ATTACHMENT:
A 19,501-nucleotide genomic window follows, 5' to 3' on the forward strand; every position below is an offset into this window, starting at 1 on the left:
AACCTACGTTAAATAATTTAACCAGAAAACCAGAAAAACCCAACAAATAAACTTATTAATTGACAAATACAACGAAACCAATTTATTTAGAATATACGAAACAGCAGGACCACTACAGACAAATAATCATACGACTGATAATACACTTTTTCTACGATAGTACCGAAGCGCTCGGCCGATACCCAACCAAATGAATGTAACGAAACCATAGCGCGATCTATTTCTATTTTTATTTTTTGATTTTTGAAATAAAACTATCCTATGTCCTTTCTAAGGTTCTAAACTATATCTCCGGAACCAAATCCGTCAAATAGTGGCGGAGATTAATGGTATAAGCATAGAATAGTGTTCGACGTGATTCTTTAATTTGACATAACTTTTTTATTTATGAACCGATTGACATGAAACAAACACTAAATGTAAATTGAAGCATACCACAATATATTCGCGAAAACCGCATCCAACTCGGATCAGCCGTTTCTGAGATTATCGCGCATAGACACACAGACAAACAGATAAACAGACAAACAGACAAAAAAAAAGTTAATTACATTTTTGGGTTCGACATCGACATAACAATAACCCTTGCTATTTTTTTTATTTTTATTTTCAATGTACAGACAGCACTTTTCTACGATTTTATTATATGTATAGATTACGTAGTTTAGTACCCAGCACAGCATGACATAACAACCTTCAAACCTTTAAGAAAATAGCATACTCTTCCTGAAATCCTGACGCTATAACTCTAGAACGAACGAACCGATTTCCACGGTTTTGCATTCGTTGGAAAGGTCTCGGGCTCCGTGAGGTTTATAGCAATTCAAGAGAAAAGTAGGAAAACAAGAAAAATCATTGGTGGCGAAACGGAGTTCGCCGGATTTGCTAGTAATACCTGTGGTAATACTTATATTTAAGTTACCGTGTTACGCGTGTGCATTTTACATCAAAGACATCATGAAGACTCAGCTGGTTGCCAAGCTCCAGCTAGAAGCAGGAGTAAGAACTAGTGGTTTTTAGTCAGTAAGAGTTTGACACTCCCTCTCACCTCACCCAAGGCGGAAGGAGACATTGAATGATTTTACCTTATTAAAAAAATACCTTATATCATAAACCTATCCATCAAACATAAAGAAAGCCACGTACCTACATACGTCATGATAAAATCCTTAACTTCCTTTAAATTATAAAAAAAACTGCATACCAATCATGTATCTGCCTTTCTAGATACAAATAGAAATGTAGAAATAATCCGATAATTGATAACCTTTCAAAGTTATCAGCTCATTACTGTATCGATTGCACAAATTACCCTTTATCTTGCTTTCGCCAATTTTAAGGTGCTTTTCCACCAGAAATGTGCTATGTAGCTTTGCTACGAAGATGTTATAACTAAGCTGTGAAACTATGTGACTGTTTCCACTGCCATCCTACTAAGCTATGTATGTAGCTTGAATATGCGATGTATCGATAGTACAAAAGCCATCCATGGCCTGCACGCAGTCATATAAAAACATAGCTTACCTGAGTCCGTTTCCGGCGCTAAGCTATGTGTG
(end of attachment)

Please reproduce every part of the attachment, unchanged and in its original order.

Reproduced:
A 19,501-nucleotide genomic window follows, 5' to 3' on the forward strand; every position below is an offset into this window, starting at 1 on the left:
AACCTACGTTAAATAATTTAACCAGAAAACCAGAAAAACCCAACAAATAAACTTATTAATTGACAAATACAACGAAACCAATTTATTTAGAATATACGAAACAGCAGGACCACTACAGACAAATAATCATACGACTGATAATACACTTTTTCTACGATAGTACCGAAGCGCTCGGCCGATACCCAACCAAATGAATGTAACGAAACCATAGCGCGATCTATTTCTATTTTTATTTTTTGATTTTTGAAATAAAACTATCCTATGTCCTTTCTAAGGTTCTAAACTATATCTCCGGAACCAAATCCGTCAAATAGTGGCGGAGATTAATGGTATAAGCATAGAATAGTGTTCGACGTGATTCTTTAATTTGACATAACTTTTTTATTTATGAACCGATTGACATGAAACAAACACTAAATGTAAATTGAAGCATACCACAATATATTCGCGAAAACCGCATCCAACTCGGATCAGCCGTTTCTGAGATTATCGCGCATAGACACACAGACAAACAGATAAACAGACAAACAGACAAAAAAAAAGTTAATTACATTTTTGGGTTCGACATCGACATAACAATAACCCTTGCTATTTTTTTTATTTTTATTTTCAATGTACAGACAGCACTTTTCTACGATTTTATTATATGTATAGATTACGTAGTTTAGTACCCAGCACAGCATGACATAACAACCTTCAAACCTTTAAGAAAATAGCATACTCTTCCTGAAATCCTGACGCTATAACTCTAGAACGAACGAACCGATTTCCACGGTTTTGCATTCGTTGGAAAGGTCTCGGGCTCCGTGAGGTTTATAGCAATTCAAGAGAAAAGTAGGAAAACAAGAAAAATCATTGGTGGCGAAACGGAGTTCGCCGGATTTGCTAGTAATACCTGTGGTAATACTTATATTTAAGTTACCGTGTTACGCGTGTGCATTTTACATCAAAGACATCATGAAGACTCAGCTGGTTGCCAAGCTCCAGCTAGAAGCAGGAGTAAGAACTAGTGGTTTTTAGTCAGTAAGAGTTTGACACTCCCTCTCACCTCACCCAAGGCGGAAGGAGACATTGAATGATTTTACCTTATTAAAAAAATACCTTATATCATAAACCTATCCATCAAACATAAAGAAAGCCACGTACCTACATACGTCATGATAAAATCCTTAACTTCCTTTAAATTATAAAAAAAACTGCATACCAATCATGTATCTGCCTTTCTAGATACAAATAGAAATGTAGAAATAATCCGATAATTGATAACCTTTCAAAGTTATCAGCTCATTACTGTATCGATTGCACAAATTACCCTTTATCTTGCTTTCGCCAATTTTAAGGTGCTTTTCCACCAGAAATGTGCTATGTAGCTTTGCTACGAAGATGTTATAACTAAGCTGTGAAACTATGTGACTGTTTCCACTGCCATCCTACTAAGCTATGTATGTAGCTTGAATATGCGATGTATCGATAGTACAAAAGCCATCCATGGCCTGCACGCAGTCATATAAAAACATAGCTTACCTGAGTCCGTTTCCGGCGCTAAGCTATGTGTG